Omnipotence paradox

Pro

  • It is possible for an omnipotent being to exist. The Con argument here is based on a misunderstanding of what the authors of the Bible meant when they described God as omnipotent. They meant to say "omnipotent as far as is logically possible", but of course people would have known what they meant so there was no need to elaborate like this. It would also have unnecessarily interrupted the flow of the poetic or prophetic passages in which omnipotence is generally ascribed to God in the Bible. It's like rounding statistics to make them more impressive or memorable. Its more a question of common sense than anything else.


Con

A person that uses the broken concept of omnipotence immediately runs into an issue. The omnipotent character lacks the power to create a task he/she cannot perform.

The Pro claim that the Bible intended its use of omnicience to be interpreted as different from the actual definition of the word is backed up with no evidence and is utterly valueless.

Where did God come from?

Pro

  • The atheist's argument that not having a previous cause deprives God of existence holds no water. The premise of the design argument which explains the need for a creator is not that everything has a cause, but that everything that has a beginning must also have a cause. The universe cannot be the first cause because it has a beginning- the Big Bang. But since God has always existed and never had a beginning there is no need for him to have a cause. Since in order to create the universe its cause must be free from certain laws of physics, it is only logical that it may easily be free from the necessity of a beginning as well.

Con

That the universe had a "beginning" is a strawman position, it is possible the universe always existed and further highlights the lack of of a fundamental understanding of the physics behind the big bang theory.

This is also special pleading, criticising the universe as requiring a specific deity without apply that same criticism to the deity.

Which deity?

Pro

Con

People who believe in a specific deity are atheists for all gods apart from their specific god or gods. They do not provide any objective way of favoring one belief system over the other.

Objective evidence

Pro

Con

There is no objective evidence for any specific deity. Any ontology provided is described in wholly negative terms such "not material" or "above nature". Any attribute given to a specific god is usually simply stolen from reality, and not god-like.

Problem of Evil

Pro

  • God is good and all powerful. The only reason that he allows the existence of evil is because he is not a control freak and as a rule lets his creation have free will. This is morally right. God will not force his creatures to obey him because it is when we choose to obey him that he is pleased. Evil is entirely the fault of created beings.

Con

If a monotheist argues that their deity is an always good or morally right and has power to stop evil, then evil should not exist. To paraphrase Epicurus: Either God wants to abolish evil, and cannot; or he can, but does not want to. If he wants to, but cannot, he is impotent. If he can, but does not want to, he is wicked.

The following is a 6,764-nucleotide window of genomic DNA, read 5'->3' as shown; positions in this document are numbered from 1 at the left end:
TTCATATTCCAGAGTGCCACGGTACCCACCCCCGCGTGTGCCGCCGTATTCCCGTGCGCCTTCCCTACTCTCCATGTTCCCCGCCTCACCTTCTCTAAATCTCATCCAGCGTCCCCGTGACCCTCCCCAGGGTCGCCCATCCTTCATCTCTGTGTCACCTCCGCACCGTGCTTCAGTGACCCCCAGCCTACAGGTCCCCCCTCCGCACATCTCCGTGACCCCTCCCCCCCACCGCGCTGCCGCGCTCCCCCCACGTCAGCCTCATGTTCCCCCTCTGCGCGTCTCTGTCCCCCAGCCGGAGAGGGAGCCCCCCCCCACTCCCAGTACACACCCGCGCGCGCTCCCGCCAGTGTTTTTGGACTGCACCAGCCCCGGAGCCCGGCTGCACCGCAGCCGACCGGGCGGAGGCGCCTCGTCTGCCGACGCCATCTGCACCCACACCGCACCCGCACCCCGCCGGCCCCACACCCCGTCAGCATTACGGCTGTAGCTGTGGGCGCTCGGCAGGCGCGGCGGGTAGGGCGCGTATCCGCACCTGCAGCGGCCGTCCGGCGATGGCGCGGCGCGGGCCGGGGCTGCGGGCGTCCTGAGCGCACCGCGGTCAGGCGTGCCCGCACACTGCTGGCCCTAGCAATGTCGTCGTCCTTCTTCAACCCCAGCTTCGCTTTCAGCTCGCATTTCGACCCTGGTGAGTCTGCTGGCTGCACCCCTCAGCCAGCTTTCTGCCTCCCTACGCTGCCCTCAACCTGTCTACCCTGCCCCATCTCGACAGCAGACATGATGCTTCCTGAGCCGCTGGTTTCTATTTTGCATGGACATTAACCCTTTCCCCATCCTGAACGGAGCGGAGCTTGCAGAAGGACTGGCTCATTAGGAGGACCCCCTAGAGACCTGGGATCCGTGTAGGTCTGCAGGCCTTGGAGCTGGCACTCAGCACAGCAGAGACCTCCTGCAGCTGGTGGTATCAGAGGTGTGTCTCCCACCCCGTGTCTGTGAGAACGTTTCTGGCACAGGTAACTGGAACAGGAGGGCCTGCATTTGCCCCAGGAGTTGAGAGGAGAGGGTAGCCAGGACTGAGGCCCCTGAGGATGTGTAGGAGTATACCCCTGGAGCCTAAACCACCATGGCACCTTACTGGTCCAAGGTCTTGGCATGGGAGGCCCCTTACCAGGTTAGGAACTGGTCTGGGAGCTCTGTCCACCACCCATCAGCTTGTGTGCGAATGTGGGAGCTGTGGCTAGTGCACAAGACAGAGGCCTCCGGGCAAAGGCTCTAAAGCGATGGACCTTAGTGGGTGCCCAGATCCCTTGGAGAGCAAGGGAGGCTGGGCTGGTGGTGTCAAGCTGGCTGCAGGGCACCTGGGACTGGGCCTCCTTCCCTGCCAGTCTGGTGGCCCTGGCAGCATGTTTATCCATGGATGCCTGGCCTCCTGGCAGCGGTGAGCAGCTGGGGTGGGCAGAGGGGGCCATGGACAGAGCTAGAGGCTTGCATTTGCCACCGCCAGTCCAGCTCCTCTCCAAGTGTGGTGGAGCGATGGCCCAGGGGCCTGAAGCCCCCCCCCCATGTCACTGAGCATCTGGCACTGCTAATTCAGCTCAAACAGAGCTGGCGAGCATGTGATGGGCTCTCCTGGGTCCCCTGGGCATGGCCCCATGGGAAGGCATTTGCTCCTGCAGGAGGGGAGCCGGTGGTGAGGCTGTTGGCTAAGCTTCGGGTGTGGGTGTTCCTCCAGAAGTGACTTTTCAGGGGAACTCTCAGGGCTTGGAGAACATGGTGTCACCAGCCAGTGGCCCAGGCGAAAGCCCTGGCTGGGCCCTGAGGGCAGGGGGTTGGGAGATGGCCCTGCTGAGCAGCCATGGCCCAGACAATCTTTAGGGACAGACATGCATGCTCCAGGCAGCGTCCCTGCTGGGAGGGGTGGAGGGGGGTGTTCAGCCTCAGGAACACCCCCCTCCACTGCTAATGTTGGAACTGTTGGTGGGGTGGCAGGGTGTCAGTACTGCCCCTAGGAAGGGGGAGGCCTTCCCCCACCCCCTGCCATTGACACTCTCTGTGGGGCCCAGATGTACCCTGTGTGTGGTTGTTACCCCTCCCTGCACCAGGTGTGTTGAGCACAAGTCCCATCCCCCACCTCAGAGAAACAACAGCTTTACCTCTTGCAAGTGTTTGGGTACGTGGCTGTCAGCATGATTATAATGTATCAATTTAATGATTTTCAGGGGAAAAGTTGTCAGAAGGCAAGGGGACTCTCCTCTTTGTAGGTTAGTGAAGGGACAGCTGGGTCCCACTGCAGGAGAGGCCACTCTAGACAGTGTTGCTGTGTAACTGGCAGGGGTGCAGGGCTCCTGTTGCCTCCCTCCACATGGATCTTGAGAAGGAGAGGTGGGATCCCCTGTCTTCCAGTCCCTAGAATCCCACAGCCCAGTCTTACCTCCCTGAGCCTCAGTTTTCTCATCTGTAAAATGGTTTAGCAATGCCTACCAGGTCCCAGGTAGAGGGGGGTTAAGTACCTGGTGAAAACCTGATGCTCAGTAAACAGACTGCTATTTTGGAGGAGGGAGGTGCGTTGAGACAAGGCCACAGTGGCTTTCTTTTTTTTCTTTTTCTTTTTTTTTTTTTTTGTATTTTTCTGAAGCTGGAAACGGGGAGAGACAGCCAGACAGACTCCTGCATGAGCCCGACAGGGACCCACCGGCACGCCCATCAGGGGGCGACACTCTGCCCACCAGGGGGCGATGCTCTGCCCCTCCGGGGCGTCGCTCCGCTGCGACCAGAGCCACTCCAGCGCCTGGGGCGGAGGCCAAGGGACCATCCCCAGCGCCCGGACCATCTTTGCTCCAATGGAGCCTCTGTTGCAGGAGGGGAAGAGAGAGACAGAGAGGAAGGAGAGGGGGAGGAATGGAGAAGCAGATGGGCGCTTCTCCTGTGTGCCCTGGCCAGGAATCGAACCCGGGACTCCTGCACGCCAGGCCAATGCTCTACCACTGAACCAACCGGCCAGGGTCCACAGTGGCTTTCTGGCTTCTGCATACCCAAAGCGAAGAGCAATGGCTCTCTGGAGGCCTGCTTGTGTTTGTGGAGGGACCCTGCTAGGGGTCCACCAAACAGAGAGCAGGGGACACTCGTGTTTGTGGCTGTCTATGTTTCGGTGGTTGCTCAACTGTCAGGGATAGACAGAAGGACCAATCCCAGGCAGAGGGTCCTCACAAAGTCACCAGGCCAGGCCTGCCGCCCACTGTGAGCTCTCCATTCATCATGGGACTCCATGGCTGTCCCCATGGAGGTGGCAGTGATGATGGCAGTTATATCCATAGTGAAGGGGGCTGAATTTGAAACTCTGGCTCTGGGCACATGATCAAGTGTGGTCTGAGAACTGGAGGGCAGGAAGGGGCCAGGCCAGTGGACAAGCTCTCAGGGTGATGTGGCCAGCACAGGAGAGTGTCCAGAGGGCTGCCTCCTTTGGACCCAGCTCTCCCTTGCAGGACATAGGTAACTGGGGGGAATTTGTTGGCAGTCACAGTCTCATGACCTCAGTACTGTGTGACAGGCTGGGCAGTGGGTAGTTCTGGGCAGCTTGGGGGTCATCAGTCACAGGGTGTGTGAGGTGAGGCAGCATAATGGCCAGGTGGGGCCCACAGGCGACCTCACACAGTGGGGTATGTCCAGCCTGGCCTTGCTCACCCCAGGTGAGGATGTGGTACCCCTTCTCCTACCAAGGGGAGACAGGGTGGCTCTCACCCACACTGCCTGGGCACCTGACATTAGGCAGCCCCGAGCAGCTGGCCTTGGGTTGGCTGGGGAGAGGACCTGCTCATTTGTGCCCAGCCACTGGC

Faith: Is faith enough to make God "exist"?

Yes

  • Believing in God causes Him to exist (at least conceptually). Who is god, really? If we ask ourselves this question, we might get a variety of answers, depending on out religion. But, if we search deeper, we will find that, the concept of "God" really began when early man did not understand natural phenomenon, and, he worshiped them, because he feared them. Over the years we have begun to understand, but we cannot let go of the concept, because we need to believe in miracles. In a world of despair, we believe in God and in his miracles. And because we believe in him he does exist. Moreover, not believing in God does not imply that God doesn´t exist.

No

  • Reality is independent of consciousness. The human brain constructs knowledge by analyzing sensory experiences, it does not receive knowledge directly from reality. Thus, human beings are capable of being in error-- of believing things that are not true. Thus, to believe that God exists does not imply that God actually exists.

Bible: Does the Bible come to us directly from God?

Pro

  • Many things are made out of a "master" plan. We have no reason not to believe that there is no powerful being behind the existence of matter, time and space. this 'master' plan can be seen on the symmetrical things like human, animal plants and so on.


Con

"Many things are made out of a "master" plan" ...and history has taught us that such masterplans are often unwelcome.

This argument is fallacious, being an argument from ignorance. We have no reason not to believe lots of things, but this does not make them true.

With regard to the specific claim of symmetry being evidence of a masterplan, it should be pointed out that evolutionary theory demonstrates how such symmetry need only evolve once before it will passed on to all decendents. Work on acoelomorphs[8] suggests that Hox genes being duplicated by random mutation and thereafter being selected provide a credible mechanism for the development of symmetry with no need for an intelligent designer.

Is the existence of a God necessary?

Yes

  • Whether God exists or not, it is clear that mankind desperately needs him. This is because of our easily corruptible nature- which history has shown. With no leader society falls into chaos and anarchy, with weak, frequently changing leaders we fall into a process of dithering politics and slow moral decline, and with corrupt dictators we are subjected to human rights abuses and restrictions of freedom of speech etc. But God cannot be corrupted. Those who follow him will not be treated badly by him but will still be able to maintain their moral standards. God is the only hope for humanity, those who reject him reject humanity's last hope.


No

The Universe Does Not Require Gods The concept of 'god' can mean many different things - or perhaps it can mean anything, given the apparent limitless number of characteristics which various believers assign to their gods. Any time someone asks you why you don't believe in any gods, make sure you ask them what they mean by 'god' in the first place. Chances are, it's simply not something which requires belief.

See also

External links and resources: